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In my world, 500 years in the future, my population fits anti-gravity engines to salvaged boats as a form of transport. These transports fly close to the Earth's surface and are powered by a highly efficient solar panel system rigged as sails.

I'm struggling to come up with a design to propel the boats along, and the only concept that I can think of is propellers driven by electric engines.

Is there a more efficient/effective engine design that I can utilise?

Limitations:

  • Fossil Fuels are depleted, and cannot be used.
  • The largest of transports being Cargo Ships must travel at a minimum of 25 knots, and the smallest at a minimum of 45 knots.
  • Fuel sources required for the engine must be in abundant supply and easy to manufacture or contain or, if a reactor is required - able to be stationed onboard the vessel and be maintained by an engineer.
  • The engine must run as cleanly as possible. (As few emissions as possible)

EDIT: This question has been flagged as a duplicate due to another question that I have asked in the past. I believe that this question is not a duplicate as I am looking for a propulsion system, not an anti-gravity engine that could propel my transports. (In this case they cannot due to how my anti-gravity engines work.)

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    $\begingroup$ "Cargo ships must travel at a minimum of 25 knots": you do realize that this makes them go three times as fast as our present cargo ships powered by burning fuel oil? No cargo ship ever has maintained an average speed of 25 knots: sailing ships couldn't, and steamers wouldn't because of the vast amounts of fuel required. $\endgroup$ – AlexP Mar 9 at 1:23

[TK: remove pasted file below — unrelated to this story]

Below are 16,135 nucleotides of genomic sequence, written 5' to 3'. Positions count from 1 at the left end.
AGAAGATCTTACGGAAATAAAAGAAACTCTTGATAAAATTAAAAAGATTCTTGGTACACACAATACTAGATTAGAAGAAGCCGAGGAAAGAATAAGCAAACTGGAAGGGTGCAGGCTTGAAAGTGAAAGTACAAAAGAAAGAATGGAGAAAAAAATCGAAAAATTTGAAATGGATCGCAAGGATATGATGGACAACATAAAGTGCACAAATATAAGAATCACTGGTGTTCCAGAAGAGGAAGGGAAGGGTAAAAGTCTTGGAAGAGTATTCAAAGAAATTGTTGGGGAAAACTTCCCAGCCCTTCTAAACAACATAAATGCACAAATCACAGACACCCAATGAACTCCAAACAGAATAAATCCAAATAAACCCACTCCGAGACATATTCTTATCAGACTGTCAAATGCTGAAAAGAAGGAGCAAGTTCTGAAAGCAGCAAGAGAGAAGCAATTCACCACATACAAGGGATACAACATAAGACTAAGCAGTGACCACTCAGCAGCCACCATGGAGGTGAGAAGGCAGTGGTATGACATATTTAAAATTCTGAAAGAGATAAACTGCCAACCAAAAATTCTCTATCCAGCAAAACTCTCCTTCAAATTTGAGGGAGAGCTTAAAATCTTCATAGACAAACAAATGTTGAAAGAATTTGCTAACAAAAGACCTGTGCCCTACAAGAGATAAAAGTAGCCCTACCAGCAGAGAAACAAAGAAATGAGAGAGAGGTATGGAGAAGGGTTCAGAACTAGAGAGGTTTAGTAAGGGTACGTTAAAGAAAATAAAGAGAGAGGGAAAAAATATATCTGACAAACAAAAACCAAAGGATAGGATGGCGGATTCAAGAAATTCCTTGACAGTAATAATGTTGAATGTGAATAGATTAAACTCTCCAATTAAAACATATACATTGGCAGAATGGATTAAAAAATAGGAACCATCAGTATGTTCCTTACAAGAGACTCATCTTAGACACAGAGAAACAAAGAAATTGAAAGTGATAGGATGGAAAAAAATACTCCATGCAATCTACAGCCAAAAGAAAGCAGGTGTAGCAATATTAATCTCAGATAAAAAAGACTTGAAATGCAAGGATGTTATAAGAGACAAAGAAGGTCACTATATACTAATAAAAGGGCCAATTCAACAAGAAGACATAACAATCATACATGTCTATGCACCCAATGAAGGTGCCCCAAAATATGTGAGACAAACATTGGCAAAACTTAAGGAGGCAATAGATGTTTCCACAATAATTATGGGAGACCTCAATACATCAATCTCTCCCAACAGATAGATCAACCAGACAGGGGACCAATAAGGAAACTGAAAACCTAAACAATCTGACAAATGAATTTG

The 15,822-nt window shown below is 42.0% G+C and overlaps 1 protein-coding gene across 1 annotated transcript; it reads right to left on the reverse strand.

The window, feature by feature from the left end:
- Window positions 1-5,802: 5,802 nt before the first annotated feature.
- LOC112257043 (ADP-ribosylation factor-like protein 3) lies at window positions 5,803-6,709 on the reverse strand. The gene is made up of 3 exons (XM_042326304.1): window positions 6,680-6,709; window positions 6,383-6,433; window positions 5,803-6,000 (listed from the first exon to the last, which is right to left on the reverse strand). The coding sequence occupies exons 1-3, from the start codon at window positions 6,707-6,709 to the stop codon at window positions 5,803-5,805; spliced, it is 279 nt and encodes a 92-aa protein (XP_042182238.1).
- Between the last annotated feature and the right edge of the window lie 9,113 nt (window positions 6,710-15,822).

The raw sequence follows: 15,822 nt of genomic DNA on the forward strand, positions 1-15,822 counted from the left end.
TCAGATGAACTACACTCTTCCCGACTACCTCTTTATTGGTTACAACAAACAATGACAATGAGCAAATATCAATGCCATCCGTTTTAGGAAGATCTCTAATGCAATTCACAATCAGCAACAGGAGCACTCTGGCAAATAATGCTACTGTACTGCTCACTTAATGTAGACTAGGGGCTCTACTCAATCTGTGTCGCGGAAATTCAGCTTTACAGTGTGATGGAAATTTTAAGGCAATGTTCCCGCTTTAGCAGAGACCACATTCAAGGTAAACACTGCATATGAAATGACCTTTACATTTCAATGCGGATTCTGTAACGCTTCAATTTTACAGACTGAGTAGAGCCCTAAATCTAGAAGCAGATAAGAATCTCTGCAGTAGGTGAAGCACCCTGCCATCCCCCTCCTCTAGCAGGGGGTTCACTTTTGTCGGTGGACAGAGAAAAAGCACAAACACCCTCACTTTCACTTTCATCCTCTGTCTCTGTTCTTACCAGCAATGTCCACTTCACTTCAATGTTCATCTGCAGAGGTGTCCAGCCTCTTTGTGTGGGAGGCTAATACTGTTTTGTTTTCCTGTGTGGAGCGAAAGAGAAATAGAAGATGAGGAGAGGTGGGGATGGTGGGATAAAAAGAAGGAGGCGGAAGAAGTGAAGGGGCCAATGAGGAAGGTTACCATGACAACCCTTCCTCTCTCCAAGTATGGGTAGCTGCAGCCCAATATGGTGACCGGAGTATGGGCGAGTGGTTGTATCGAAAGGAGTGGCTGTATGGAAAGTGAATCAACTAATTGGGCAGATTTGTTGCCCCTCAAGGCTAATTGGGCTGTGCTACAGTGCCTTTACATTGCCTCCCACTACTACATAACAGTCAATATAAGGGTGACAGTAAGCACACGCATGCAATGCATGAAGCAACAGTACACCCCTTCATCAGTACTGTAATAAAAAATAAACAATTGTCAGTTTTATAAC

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    $\begingroup$ So usually the answer is "depends on what technology is available." However, in this case, I see a discontinuity that gives me pause. They have anti-gravity engines and ultra-efficient super-thin solar cells for sails, but they salvage boats to put them on instead of designing crafts built for the purpose? I have a feeling there's a reason behind that, and the reason may dramatically affect which answer is best. $\endgroup$ – Cort Ammon Mar 9 at 5:20